Although the bill still needs approval from the upper house before becoming law, widespread protests are now disrupting life in India's northeastern state of Assam. Roads have been blocked and public transport disrupted.
A peasant rights organization has also organized an "economic blockcade," which they say will not allow locally produced oil, petroleum products, coal, forest products and limestone to be transported from Assam.
A political ploy?The so-called Citizenship Amendment bill was put forth by Indian Prime Minister Narendra Modi's Bharatiya Janata Party (BJP). The BJP's local political partner, the Assam People's Party (AGP), quit the coalition government in protest.
Critics have called the bill an attempt by the BJP to boost its Hindu voter base ahead of the upcoming general election due for May.
"The BJP are playing politics by creating sentiment among migrants to win political support," former Assam chief minister, Prafulla Kumar Mahanta, told DW, adding that a lot of people from Bangladesh would now come to settle in Assam. Assam shares a long border with Muslim-majority Bangladesh, although the bill does not grant citizenship rights to Muslim immigrants.
The bill has also been criticized for granting citizenship to unauthorized Hindus who had failed to prove their citizenship and were excluded from a draft National Register of Citizens (NRC) published last July.
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At the time, around 4 million people failed to produce valid documents and were excluded from the citizenship list in Assam. Residents were asked to prove that they or their families lived in the country before March 1971, when a wave of people fleeing conflict in neighboring Bangladesh settled in the border state.
"It is absolutely clear that this bill targets specific groups and is bound to trigger a negative response," Suhas Chakma, director of the New Delhi-based Rights and Risks Analysis Group, told DW.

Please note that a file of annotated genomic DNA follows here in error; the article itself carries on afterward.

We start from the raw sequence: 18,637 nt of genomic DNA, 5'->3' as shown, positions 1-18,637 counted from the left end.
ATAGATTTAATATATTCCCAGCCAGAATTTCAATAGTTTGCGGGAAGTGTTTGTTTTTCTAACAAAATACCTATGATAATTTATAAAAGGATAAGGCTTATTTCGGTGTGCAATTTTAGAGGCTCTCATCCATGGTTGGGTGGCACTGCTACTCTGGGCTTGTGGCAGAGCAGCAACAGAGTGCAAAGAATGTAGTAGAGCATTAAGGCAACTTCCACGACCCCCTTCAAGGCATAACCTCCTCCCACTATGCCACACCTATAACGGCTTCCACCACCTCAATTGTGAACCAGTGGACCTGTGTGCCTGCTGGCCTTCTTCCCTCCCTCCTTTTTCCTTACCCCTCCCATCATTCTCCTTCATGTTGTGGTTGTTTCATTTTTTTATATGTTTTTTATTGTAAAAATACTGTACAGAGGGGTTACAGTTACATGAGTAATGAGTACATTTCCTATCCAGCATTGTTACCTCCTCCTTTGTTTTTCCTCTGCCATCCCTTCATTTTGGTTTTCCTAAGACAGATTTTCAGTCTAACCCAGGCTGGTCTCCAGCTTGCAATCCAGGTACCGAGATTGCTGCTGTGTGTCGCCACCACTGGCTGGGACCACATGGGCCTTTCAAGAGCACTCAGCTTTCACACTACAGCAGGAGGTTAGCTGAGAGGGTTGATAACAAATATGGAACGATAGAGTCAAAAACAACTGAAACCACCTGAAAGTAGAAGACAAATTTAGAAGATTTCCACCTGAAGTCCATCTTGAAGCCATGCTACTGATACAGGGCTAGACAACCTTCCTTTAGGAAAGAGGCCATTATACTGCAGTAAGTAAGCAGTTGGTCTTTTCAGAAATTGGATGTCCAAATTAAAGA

Regional 'identity' will be 'preserved'Unfazed by criticism and protest, BJP Home Minister Rajnath Singh told parliament that the burden of supporting migrants would not be borne by Assam and the northeastern states alone.
"I assure the house that we are committed to preserve the northeast's identity and culture," he said.
The northeast region has a history of ethnic tension. The All Assam Students' Union (AASU), which helped organize the protests against the bill, has been spearheading anti-immigrant movements in Assam state.
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The AASU contends that people who migrated to Assam from Bangladesh after its independence from Pakistan in 1971 are "illegal citizens." Many Bengali-speaking people also migrated to Assam from then-East Pakistan after the 1947 partition of the Indian subcontinent.
In 2016, the BJP formed the state government in Assam and vowed to act against "outsiders." It promised that all "illegal Bangladeshis" would be driven out of the state.
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Widespread xenophobia?Other state governments and groups in northeast have their own anxieties about the citizenship bill. For instance, Mizoram state is worried about an influx of Chakma, a Buddhist group based in Bangladesh.
BJP's allies in the region, including the National People's Party (NPP) in Meghalaya state and the Indigenous People's Front of Tripura state (IPFT), are vocally opposed to the bill over fears of preserving "indigenous" identity.
"Shouldn't we be concerned that any additional migration will further dilute the ethnic composition of tribal-dominated states?" Wasim Alam, an advocate from Guwahati in Assam, told DW.
With just a few months left for general elections, the ruling BJP has played a huge political gambit by introducing this contentious bill to parliament. Five years ago, the BJP had little or no presence in the seven states of the northeast India.
The BJP is currently either the ruling party or part of an alliance in most of the northeast states, except Mizoram. The region sends 25 MPs to the lower house of parliament in New Delhi, with 14 of them coming from Assam alone.